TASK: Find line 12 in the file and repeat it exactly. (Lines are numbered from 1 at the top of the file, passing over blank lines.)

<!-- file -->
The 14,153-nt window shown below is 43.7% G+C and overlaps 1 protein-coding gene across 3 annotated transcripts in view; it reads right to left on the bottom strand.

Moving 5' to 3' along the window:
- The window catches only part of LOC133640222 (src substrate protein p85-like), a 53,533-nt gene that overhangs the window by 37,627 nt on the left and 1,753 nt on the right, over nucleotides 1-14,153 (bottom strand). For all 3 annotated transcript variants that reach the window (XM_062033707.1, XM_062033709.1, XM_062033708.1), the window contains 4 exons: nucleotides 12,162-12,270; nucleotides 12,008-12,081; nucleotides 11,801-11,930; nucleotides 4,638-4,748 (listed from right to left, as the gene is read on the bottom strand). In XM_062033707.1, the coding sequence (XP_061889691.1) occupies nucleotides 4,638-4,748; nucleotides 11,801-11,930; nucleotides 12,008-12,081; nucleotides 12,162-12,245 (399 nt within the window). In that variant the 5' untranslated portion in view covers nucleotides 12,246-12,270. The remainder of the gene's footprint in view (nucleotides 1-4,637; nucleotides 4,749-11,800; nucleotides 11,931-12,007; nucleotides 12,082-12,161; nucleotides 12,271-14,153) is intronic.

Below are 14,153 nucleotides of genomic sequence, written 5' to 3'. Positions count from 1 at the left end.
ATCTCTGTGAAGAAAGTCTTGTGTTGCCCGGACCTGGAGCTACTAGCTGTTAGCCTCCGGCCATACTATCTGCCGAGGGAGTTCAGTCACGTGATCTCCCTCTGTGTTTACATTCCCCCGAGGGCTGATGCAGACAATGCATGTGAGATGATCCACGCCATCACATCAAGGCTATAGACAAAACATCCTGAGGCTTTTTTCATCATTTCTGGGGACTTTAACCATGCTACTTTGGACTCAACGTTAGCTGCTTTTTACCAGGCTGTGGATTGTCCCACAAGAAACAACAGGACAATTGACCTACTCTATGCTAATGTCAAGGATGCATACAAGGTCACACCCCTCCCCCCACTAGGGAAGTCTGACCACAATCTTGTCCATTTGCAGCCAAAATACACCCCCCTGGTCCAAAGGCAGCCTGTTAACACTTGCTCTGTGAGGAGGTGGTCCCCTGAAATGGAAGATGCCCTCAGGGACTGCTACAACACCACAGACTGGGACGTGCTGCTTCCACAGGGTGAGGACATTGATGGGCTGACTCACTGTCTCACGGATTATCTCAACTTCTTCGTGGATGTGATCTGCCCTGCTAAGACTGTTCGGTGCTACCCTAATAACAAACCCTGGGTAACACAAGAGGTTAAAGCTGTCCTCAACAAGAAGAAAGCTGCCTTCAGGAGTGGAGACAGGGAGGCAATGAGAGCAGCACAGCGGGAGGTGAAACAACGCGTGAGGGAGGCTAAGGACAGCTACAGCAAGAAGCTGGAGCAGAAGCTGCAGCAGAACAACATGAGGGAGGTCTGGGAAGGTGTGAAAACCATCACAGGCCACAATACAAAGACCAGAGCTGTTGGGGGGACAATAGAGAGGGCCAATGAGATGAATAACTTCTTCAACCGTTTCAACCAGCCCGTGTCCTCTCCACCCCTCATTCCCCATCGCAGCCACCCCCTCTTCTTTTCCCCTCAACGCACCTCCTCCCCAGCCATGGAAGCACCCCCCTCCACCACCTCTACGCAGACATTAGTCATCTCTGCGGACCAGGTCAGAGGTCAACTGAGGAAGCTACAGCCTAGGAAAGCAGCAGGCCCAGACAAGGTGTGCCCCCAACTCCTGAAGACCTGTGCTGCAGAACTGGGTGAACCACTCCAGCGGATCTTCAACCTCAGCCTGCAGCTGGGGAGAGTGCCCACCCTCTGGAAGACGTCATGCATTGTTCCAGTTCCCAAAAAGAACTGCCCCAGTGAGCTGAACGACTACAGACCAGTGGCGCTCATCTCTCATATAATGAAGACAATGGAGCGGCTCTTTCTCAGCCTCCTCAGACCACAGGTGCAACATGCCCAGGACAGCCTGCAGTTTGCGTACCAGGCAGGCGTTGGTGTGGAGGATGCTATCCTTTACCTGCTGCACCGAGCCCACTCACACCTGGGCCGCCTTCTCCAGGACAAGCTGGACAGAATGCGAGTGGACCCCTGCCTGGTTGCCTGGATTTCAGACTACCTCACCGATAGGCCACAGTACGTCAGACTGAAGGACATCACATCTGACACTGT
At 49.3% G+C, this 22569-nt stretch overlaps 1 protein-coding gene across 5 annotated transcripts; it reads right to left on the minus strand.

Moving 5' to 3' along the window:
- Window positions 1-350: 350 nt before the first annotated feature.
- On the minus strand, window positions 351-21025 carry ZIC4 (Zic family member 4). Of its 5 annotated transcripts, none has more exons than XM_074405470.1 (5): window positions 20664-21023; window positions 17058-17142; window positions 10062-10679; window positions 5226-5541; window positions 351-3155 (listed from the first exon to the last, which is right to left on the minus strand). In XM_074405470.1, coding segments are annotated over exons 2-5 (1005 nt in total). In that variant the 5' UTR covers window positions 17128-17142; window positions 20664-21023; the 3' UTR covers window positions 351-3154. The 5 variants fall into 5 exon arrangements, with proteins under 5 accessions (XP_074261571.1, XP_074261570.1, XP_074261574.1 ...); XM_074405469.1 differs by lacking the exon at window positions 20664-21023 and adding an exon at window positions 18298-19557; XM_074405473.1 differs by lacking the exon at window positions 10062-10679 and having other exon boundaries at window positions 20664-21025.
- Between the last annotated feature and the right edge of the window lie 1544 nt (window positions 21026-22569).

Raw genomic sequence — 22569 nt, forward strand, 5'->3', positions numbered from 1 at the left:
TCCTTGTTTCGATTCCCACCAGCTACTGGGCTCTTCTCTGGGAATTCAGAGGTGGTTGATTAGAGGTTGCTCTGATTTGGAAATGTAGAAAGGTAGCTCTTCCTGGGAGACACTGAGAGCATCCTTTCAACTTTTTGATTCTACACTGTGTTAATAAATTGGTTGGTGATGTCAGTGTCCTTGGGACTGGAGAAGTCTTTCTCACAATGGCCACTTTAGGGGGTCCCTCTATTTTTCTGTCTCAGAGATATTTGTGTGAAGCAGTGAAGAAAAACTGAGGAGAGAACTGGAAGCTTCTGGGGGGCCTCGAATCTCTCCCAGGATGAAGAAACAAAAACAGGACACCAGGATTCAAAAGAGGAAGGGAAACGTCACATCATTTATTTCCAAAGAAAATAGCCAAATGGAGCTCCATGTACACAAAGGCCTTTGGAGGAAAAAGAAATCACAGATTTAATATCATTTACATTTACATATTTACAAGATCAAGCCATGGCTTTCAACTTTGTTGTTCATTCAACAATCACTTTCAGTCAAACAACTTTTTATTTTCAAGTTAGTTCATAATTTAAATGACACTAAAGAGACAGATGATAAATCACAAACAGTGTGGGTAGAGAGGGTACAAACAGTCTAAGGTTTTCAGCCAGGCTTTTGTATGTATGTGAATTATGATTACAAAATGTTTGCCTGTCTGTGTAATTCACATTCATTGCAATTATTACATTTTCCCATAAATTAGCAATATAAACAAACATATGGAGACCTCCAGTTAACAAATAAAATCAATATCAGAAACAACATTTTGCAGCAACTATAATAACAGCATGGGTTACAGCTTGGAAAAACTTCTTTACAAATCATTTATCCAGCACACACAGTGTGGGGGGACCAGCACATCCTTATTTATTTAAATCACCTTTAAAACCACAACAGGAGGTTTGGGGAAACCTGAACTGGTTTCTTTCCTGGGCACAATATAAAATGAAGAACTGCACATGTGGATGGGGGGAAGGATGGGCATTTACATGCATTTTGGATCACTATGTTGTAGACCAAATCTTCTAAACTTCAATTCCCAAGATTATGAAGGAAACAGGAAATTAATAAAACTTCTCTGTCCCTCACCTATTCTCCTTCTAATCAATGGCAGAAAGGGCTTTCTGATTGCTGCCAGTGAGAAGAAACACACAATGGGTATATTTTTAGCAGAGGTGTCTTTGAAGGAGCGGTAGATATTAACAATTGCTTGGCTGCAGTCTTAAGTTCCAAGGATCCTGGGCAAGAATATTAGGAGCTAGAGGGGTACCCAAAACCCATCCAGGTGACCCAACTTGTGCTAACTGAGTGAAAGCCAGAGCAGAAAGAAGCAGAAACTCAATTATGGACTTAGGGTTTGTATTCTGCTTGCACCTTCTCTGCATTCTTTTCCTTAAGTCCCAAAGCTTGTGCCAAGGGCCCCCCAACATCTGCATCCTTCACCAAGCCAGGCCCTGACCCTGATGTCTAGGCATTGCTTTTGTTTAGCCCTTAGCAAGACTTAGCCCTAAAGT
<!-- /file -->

TCCTTGTTTCGATTCCCACCAGCTACTGGGCTCTTCTCTGGGAATTCAGAGGTGGTTGATTAGAGGTTGCTCTGATTTGGAAATGTAGAAAGGTAGCTCTTCCTGGGAGACACTGAGAGCATCCTTTCAACTTTTTGATTCTACACTGTGTTAATAAATTGGTTGGTGATGTCAGTGTCCTTGGGACTGGAGAAGTCTTTCTCACAATGGCCACTTTAGGGGGTCCCTCTATTTTTCTGTCTCAGAGATATTTGTGTGAAGCAGTGAAGAAAAACTGAGGAGAGAACTGGAAGCTTCTGGGGGGCCTCGAATCTCTCCCAGGATGAAGAAACAAAAACAGGACACCAGGATTCAAAAGAGGAAGGGAAACGTCACATCATTTATTTCCAAAGAAAATAGCCAAATGGAGCTCCATGTACACAAAGGCCTTTGGAGGAAAAAGAAATCACAGATTTAATATCATTTACATTTACATATTTACAAGATCAAGCCATGGCTTTCAACTTTGTTGTTCATTCAACAATCACTTTCAGTCAAACAACTTTTTATTTTCAAGTTAGTTCATAATTTAAATGACACTAAAGAGACAGATGATAAATCACAAACAGTGTGGGTAGAGAGGGTACAAACAGTCTAAGGTTTTCAGCCAGGCTTTTGTATGTATGTGAATTATGATTACAAAATGTTTGCCTGTCTGTGTAATTCACATTCATTGCAATTATTACATTTTCCCATAAATTAGCAATATAAACAAACATATGGAGACCTCCAGTTAACAAATAAAATCAATATCAGAAACAACATTTTGCAGCAACTATAATAACAGCATGGGTTACAGCTTGGAAAAACTTCTTTACAAATCATTTATCCAGCACACACAGTGTGGGGGGACCAGCACATCCTTATTTATTTAAATCACCTTTAAAACCACAACAGGAGGTTTGGGGAAACCTGAACTGGTTTCTTTCCTGGGCACAATATAAAATGAAGAACTGCACATGTGGATGGGGGGAAGGATGGGCATTTACATGCATTTTGGATCACTATGTTGTAGACCAAATCTTCTAAACTTCAATTCCCAAGATTATGAAGGAAACAGGAAATTAATAAAACTTCTCTGTCCCTCACCTATTCTCCTTCTAATCAATGGCAGAAAGGGCTTTCTGATTGCTGCCAGTGAGAAGAAACACACAATGGGTATATTTTTAGCAGAGGTGTCTTTGAAGGAGCGGTAGATATTAACAATTGCTTGGCTGCAGTCTTAAGTTCCAAGGATCCTGGGCAAGAATATTAGGAGCTAGAGGGGTACCCAAAACCCATCCAGGTGACCCAACTTGTGCTAACTGAGTGAAAGCCAGAGCAGAAAGAAGCAGAAACTCAATTATGGACTTAGGGTTTGTATTCTGCTTGCACCTTCTCTGCATTCTTTTCCTTAAGTCCCAAAGCTTGTGCCAAGGGCCCCCCAACATCTGCATCCTTCACCAAGCCAGGCCCTGACCCTGATGTCTAGGCATTGCTTTTGTTTAGCCCTTAGCAAGACTTAGCCCTAAAGT